Response of marine sedimentation to upper Holocene climate variability in Maxwell Bay, King George Island, West Antarctic Peninsula


Contact
gerhard.kuhn [ at ] awi.de

Abstract

The Western Antarctic Peninsula experiences a temperature increase that is higher than in other parts of Antarctica. Within the last 50 years the tidewater glaciers in the tributary fjords of Maxwell Bay (King George Island) have retreated landwards with increasing speed. Meltwaters mobilize fine-grained sediments and transport those in plumes out of the coves into Maxwell Bay. Our hypothesis is that meltwater sediments characterize warmer climate periods of the Holocene. Marine sediment cores recovered along a profile of the eastern slope of Maxwell Bay were studied. The cores were taken in high-accumulation areas at the entrances of Collins Harbor, Marian and Potter coves. We measured the grain-size distribution in 1-cm steps in each core with a Laser diffraction particle analyzer (range 0.04–2500 μm) in order to resolve shifts in grain size compositions in very high resolution. We undertook different approaches for reliable age determination of the sediments. Since marine biogenic carbonate suitable for radiocarbon age determination is sparse, radiocarbon dating of the extracted humic acid fraction of the bulk sediment was included. Unfortunately, these age determinations turned out to be not reliable, likely because they are overprinted by an unknown older radiocarbon source. Preliminary results suggest that the cores cover approximately the last 2000 years. The magnetic susceptibility (MS) parameter fluctuates throughout the cores. It is negatively correlated to the amount of total organic carbon (TOC) and biogenic opal, suggesting dilution of the MS signal through higher input of organic material. Together with the bathymetry data, sub-bottom profiles reveal information on the interior of the topography and the geometry of the deposited sediments. The profiles obtained in Potter Cove show almost no sediment penetration suggesting either a very thin sediment cover and/or highly reworked unsorted sediments. The sub-bottom profiles from Maxwell Bay penetrate approximately 30 m beneath seafloor and show clearly stratified sediment layers in water depths >250 m. In conclusion we observe fluctuations in grain size, MS, TOC and biogenic opal that are most likely the result of tidewater glacier and ice sheet dynamics, the presence or absence of meltwater sediments and the variations in bioproductivity. Thus the cores reveal the history of climate-controlled sedimentation in Maxwell Bay including the history of deglaciation from adjacent coves of the upper Holocene.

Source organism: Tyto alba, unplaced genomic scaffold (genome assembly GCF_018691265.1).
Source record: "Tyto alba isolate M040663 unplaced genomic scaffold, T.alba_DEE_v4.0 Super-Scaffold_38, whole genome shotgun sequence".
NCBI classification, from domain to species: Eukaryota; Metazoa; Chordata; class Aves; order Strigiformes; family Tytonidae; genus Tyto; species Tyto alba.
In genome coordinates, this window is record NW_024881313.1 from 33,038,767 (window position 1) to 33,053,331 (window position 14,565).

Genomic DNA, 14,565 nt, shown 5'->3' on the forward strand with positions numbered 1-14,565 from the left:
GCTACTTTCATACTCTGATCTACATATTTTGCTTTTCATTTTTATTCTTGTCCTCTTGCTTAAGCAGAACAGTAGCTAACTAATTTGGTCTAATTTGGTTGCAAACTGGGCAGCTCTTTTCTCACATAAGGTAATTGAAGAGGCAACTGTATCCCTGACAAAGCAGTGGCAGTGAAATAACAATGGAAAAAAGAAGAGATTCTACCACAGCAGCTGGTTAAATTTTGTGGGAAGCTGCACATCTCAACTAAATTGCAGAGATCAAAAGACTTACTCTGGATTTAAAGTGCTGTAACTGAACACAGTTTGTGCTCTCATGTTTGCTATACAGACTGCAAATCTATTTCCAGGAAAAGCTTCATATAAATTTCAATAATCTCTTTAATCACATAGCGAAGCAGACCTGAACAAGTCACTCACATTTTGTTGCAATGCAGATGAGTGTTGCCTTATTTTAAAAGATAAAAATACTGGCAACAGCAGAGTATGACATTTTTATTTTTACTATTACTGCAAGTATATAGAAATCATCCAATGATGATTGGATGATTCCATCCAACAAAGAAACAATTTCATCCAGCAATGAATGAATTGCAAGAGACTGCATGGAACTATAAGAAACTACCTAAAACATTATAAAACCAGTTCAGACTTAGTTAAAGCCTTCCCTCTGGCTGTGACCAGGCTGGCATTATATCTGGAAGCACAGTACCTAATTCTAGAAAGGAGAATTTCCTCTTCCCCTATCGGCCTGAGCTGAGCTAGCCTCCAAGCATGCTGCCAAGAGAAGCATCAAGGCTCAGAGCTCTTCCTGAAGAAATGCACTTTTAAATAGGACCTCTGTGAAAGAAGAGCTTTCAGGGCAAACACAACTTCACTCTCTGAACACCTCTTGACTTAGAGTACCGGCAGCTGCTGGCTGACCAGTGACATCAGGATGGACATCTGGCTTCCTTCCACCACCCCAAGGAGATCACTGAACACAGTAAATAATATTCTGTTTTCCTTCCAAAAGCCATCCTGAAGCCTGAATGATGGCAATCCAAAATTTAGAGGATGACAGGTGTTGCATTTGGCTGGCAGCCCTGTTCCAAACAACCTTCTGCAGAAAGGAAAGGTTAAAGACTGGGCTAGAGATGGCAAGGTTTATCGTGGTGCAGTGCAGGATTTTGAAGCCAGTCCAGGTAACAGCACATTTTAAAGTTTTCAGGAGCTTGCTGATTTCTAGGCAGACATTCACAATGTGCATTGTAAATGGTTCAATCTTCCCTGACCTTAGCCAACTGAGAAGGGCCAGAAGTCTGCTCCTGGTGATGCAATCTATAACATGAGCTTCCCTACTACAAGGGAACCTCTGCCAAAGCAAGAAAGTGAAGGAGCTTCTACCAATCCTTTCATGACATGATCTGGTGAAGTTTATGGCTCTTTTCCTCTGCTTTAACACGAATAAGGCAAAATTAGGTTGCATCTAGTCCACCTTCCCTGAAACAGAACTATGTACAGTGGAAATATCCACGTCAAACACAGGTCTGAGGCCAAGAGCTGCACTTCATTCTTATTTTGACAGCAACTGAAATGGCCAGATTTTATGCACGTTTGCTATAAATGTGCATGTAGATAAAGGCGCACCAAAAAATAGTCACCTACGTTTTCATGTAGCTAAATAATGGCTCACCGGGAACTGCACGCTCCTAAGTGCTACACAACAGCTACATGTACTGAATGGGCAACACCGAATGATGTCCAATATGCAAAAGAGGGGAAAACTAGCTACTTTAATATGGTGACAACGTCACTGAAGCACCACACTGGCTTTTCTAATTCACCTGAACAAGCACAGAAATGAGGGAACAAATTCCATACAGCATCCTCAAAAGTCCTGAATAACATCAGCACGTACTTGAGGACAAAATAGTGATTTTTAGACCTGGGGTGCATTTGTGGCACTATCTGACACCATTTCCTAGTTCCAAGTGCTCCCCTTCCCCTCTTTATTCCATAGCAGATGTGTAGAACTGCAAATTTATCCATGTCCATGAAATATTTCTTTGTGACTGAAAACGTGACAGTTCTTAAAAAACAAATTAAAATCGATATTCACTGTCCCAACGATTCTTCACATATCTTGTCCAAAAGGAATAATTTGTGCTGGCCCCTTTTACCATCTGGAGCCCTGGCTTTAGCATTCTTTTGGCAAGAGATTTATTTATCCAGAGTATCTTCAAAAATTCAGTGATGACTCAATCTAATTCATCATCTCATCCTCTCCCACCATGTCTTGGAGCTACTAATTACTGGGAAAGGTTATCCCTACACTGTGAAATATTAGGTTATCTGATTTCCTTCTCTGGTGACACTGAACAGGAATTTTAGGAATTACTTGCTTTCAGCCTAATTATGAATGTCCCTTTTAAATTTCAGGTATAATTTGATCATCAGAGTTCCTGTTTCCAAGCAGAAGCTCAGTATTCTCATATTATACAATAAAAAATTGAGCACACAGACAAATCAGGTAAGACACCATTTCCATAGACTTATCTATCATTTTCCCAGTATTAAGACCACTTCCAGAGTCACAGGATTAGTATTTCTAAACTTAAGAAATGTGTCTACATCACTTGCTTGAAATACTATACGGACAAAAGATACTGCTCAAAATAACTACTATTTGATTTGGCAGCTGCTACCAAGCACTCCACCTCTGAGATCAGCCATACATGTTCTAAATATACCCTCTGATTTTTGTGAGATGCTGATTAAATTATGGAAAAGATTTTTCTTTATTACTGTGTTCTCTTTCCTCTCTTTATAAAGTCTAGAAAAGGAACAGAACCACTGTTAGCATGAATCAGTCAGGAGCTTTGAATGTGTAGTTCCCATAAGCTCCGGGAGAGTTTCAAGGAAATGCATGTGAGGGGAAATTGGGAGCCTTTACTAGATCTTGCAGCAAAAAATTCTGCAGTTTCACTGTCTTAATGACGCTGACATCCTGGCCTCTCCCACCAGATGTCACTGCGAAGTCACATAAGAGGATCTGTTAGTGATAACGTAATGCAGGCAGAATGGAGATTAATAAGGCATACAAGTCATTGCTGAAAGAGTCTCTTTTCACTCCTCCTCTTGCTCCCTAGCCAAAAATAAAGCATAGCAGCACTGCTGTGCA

Item Type
Conference (Poster)
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Divisions
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Peer revision
Peer-reviewed
Publication Status
Published
Event Details
EGU General Assembly 2013, 07 Apr 2013 - 12 Apr 2013, Vienna.
Eprint ID
32130
Cite as
Wittenberg, N. , Hass, H. C. and Kuhn, G. (2013): Response of marine sedimentation to upper Holocene climate variability in Maxwell Bay, King George Island, West Antarctic Peninsula , EGU General Assembly 2013, Vienna, 7 April 2013 - 12 April 2013 .


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